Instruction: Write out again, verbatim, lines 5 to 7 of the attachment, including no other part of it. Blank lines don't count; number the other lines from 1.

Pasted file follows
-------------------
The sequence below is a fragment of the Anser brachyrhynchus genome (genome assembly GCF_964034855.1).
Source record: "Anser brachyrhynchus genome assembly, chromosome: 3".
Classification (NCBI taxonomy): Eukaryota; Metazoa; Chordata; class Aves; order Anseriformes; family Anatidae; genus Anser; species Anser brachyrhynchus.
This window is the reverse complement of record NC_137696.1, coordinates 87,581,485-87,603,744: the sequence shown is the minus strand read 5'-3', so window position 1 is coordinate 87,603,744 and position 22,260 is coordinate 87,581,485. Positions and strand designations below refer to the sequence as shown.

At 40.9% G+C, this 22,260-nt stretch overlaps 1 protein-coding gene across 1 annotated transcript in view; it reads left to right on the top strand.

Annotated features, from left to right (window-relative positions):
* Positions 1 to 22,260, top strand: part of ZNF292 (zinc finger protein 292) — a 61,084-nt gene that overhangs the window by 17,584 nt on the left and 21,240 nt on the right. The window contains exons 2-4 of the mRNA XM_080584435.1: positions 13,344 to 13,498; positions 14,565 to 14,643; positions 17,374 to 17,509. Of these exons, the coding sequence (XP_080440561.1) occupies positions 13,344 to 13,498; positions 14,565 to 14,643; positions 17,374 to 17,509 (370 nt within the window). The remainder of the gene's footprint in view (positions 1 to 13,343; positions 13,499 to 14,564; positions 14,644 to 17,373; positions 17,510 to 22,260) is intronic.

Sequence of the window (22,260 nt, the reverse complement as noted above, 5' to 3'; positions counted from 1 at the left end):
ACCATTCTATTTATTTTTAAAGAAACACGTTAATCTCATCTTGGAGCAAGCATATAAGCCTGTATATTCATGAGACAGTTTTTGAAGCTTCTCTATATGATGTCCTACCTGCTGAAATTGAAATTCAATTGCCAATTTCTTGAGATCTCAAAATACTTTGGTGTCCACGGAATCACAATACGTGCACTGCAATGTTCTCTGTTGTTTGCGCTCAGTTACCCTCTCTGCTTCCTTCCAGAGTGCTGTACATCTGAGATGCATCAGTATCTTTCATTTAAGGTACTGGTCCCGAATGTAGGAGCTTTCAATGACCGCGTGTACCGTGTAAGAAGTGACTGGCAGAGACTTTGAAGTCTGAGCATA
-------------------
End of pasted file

At 40.9% G+C, this 22,260-nt stretch overlaps 1 protein-coding gene across 1 annotated transcript in view; it reads left to right on the top strand.

Annotated features, from left to right (window-relative positions):
* Positions 1 to 22,260, top strand: part of ZNF292 (zinc finger protein 292) — a 61,084-nt gene that overhangs the window by 17,584 nt on the left and 21,240 nt on the right. The window contains exons 2-4 of the mRNA XM_080584435.1: positions 13,344 to 13,498; positions 14,565 to 14,643; positions 17,374 to 17,509. Of these exons, the coding sequence (XP_080440561.1) occupies positions 13,344 to 13,498; positions 14,565 to 14,643; positions 17,374 to 17,509 (370 nt within the window). The remainder of the gene's footprint in view (positions 1 to 13,343; positions 13,499 to 14,564; positions 14,644 to 17,373; positions 17,510 to 22,260) is intronic.